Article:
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Elko District Office
Release Date: 11/14/12
Contacts: Lesli Ellis , 775-753-0386 ,
News Release No. ELDO 2013-011

BLM uses partner approach to watershed restoration and protecting Lahontan cutthroat trout habitat

The Elko District, Bureau of Land Management (BLM) recently completed the construction of a fish barrier on Maggie Creek, part of a 20-year overall collaborative effort between the BLM, Newmont Mining Corporation and other local organizations and agencies in watershed restoration. The barrier is to prevent non-native fish from accessing native Lahontan cutthroat trout populations.

In 1993, the BLM and Newmont developed the Maggie Creek Watershed Restoration Project which focuses on improving stream and riparian habitat conditions as mitigation for the South Operations Area Project.


The Maggie Creek fish barrier, part of the Maggie Creek Watershed Restoration Project, is designed to protect Lahontan cutthroat trout (LCT) habitat, a threatened species under the Endangered Species Act. LCT occur both in the mainstream of Maggie Creek and in a number of its tributary streams. The barrier cost approximately $270,000 and took two weeks to complete.


“Although restoration efforts have been very effective,” said Carol Evans, BLM fisheries biologist, “state and federal biologists are concerned that improved water quality and habitat conditions in upstream reaches are making Maggie Creek increasingly attractive to non-native fish species present in the Humboldt River..Non-native fish could potentially destroy or reduce native fish populations through crossbreeding, predation and competition.”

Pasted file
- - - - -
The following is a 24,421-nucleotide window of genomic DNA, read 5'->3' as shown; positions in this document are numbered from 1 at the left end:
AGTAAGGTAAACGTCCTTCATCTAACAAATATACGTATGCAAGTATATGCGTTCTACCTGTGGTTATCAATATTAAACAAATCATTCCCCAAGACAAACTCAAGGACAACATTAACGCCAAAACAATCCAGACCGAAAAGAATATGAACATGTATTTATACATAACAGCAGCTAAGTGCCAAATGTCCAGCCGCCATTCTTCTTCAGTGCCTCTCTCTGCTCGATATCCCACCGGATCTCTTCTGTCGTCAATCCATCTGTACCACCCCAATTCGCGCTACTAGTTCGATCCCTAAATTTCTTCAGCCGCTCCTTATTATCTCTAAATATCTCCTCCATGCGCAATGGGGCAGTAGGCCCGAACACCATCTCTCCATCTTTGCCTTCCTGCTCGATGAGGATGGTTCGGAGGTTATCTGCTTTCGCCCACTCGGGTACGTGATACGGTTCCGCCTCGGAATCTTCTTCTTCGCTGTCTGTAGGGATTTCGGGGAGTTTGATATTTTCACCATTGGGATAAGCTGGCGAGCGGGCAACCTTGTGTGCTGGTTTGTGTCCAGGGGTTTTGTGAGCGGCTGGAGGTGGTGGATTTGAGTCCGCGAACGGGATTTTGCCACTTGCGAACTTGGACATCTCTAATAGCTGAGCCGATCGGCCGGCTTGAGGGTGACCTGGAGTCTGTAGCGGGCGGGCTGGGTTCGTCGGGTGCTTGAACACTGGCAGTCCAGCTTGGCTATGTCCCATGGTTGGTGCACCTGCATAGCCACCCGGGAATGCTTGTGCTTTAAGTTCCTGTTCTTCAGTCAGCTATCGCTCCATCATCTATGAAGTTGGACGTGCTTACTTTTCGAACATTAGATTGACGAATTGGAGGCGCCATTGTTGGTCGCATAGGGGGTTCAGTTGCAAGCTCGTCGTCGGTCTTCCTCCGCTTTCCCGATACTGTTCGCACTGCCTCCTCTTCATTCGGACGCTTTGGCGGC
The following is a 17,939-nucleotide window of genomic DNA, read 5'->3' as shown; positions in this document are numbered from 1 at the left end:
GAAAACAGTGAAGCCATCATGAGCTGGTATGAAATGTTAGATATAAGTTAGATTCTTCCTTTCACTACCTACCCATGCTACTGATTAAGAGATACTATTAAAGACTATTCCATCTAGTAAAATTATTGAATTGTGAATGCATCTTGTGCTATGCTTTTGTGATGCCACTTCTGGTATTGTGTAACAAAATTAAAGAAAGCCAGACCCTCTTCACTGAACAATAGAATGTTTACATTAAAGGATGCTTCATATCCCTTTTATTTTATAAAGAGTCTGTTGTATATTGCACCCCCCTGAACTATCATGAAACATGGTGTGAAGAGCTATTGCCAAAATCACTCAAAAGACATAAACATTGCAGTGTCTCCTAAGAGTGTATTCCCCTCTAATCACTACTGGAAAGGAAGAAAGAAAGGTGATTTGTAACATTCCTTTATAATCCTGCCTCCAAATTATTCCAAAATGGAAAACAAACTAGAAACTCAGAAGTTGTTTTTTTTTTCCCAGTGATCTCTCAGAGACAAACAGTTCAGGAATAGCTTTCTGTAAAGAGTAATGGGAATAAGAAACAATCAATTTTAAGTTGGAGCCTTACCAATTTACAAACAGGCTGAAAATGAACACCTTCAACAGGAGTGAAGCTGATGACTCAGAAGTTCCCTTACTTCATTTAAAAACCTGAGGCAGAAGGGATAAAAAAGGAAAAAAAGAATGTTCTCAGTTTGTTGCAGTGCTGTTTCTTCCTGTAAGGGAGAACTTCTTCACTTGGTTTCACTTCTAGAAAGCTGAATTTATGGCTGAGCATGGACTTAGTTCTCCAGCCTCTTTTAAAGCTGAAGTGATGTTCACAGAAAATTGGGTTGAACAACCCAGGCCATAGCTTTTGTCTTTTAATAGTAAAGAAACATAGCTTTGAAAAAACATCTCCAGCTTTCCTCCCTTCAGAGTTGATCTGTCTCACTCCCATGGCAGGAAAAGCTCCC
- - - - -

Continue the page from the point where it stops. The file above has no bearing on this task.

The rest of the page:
The Maggie Creek fish barrier was constructed with funding provided by the U.S. Fish and Wildlife Service, the National Fish and Wildlife Foundation and the Ruby Pipeline Mitigation Fund for Lahontan cutthroat trout.  Newmont Mining Corporation provided more than 800 cubic yards of rock used as riprap to prevent water scouring below and above the structure. 


“The Maggie Creek fish barrier is a great example of the power of partnerships in natural resource management,” noted Jeff White, Environmental Stewardship Director for Newmont.  “The success of the Maggie Creek Watershed Restoration Project in restoring and enhancing riparian and upland habitat is a direct result of these partnerships.”


The Maggie Creek Watershed Restoration Project has included the construction of fences and water developments, replacing culvert barriers, applying prescriptive livestock grazing programs on vital riparian areas and initiating studies monitoring the response of LCT to improved habitat conditions. Partners of the Maggie Creek Watershed Restoration Project are the U.S. Fish and Wildlife Service, the Nevada Department of Wildlife, Newmont Mining Corporation, Trout Unlimited, and the TS Ranch.

 Maggie Creek Partners

Standing in front of the newly constructed fish barrier are from left to right, Eric Bates, Project Engineer, Newmont; Perrin Slepsky, Mine Engineer, Newmont; Paul Pettit, Senior Environmental Manager, Newmont; Carol Evans, fisheries biologist, BLM; Chris Jasmine, Private Lands Biologist, FWS; John Zablocki, LCT Conservation Coordinator, Trout Unlimited; John Elliot, Biologist, NDOW.

The BLM manages more than 245 million acres of public land, the most of any Federal agency. This land, known as the National System of Public Lands, is primarily located in 12 Western states, including Alaska. The BLM also administers 700 million acres of sub-surface mineral estate throughout the nation. The BLM's mission is to sustain the health, diversity, and productivity of America’s public lands for the use and enjoyment of present and future generations. In Fiscal Year 2015, the BLM generated $4.1 billion in receipts from activities occurring on public lands.

Elko District Office   3900 E. Idaho St.      Elko, NV 89801  

Last updated: 04-14-2015